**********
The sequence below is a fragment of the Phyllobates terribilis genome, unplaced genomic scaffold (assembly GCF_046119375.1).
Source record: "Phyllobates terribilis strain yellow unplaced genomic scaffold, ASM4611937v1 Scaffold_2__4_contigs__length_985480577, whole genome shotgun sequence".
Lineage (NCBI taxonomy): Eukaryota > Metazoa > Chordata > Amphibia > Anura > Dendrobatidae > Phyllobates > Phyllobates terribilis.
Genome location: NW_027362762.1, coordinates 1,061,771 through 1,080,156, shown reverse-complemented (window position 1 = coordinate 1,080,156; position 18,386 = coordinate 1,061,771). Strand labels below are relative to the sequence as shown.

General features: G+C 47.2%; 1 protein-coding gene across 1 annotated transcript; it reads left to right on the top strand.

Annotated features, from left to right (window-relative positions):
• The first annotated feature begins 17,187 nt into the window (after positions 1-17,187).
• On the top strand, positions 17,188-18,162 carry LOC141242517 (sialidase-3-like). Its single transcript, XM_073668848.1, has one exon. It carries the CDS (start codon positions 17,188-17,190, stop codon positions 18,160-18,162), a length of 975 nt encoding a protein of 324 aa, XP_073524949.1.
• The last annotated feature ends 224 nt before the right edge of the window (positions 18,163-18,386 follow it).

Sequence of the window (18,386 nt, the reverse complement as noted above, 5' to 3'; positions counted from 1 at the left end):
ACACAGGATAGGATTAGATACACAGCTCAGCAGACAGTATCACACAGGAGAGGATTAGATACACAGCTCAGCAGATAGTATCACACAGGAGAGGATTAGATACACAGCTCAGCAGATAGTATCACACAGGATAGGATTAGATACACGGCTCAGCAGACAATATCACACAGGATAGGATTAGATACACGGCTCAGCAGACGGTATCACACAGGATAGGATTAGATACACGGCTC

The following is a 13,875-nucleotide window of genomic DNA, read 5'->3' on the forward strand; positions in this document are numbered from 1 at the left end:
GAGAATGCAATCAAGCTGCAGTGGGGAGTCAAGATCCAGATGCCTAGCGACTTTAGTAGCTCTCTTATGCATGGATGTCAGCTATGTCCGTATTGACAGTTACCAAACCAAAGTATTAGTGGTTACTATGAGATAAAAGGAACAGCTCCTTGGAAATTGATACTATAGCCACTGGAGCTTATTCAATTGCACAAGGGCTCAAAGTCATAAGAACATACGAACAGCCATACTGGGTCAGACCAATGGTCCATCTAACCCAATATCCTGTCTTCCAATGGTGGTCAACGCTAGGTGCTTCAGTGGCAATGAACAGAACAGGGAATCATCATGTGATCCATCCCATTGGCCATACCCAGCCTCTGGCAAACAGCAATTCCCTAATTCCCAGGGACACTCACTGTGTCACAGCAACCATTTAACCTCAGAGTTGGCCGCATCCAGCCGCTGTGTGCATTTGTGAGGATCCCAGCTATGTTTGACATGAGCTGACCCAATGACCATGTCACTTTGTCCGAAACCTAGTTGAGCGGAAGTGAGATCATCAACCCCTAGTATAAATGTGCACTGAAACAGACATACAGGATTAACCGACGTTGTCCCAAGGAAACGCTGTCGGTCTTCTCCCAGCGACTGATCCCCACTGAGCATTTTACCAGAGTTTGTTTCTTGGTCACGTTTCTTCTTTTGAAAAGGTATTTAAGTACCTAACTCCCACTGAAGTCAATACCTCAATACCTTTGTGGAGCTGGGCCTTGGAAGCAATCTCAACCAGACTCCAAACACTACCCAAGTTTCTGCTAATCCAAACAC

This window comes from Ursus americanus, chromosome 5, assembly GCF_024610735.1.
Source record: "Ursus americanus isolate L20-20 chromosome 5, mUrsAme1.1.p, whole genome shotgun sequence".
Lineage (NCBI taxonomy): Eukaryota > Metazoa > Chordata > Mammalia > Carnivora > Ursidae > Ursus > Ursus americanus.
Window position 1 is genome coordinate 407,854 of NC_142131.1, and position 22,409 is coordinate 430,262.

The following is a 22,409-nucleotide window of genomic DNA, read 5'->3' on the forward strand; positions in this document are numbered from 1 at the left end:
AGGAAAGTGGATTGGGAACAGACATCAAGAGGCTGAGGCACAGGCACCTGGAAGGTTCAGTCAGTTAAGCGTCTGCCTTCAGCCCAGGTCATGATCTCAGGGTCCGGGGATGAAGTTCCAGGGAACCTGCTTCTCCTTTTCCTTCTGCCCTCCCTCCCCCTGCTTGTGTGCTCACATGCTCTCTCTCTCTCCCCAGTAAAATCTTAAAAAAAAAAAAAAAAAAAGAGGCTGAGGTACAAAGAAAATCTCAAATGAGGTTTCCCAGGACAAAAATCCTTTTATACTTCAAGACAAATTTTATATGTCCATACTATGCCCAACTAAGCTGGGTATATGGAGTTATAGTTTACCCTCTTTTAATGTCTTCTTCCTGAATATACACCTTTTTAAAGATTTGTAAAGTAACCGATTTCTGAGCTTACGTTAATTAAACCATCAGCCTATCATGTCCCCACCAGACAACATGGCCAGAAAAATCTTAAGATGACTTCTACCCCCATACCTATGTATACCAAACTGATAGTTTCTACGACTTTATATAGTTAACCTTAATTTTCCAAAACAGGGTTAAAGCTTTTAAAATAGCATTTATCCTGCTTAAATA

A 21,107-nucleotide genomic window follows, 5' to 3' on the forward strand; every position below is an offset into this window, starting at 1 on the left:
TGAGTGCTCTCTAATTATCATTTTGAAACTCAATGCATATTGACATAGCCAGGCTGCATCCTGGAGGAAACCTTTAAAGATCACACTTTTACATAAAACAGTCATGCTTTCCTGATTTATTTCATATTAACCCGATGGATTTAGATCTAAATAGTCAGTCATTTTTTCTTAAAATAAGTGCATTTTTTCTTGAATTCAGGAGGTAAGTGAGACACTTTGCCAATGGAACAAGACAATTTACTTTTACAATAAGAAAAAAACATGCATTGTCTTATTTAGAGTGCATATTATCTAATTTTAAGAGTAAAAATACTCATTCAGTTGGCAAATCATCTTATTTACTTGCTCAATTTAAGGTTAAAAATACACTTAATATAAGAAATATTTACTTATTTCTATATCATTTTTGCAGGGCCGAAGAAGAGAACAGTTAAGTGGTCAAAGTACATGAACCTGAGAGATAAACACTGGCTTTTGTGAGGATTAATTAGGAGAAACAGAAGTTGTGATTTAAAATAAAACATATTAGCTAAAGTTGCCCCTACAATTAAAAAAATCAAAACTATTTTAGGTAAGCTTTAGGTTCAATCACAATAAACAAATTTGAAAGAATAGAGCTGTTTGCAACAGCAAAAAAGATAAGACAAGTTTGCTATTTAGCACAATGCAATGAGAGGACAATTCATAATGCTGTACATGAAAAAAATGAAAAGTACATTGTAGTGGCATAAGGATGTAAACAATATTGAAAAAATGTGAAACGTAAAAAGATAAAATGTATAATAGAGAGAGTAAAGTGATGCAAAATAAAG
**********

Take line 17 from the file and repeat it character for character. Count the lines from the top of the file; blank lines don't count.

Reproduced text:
Window position 1 is genome coordinate 407,854 of NC_142131.1, and position 22,409 is coordinate 430,262.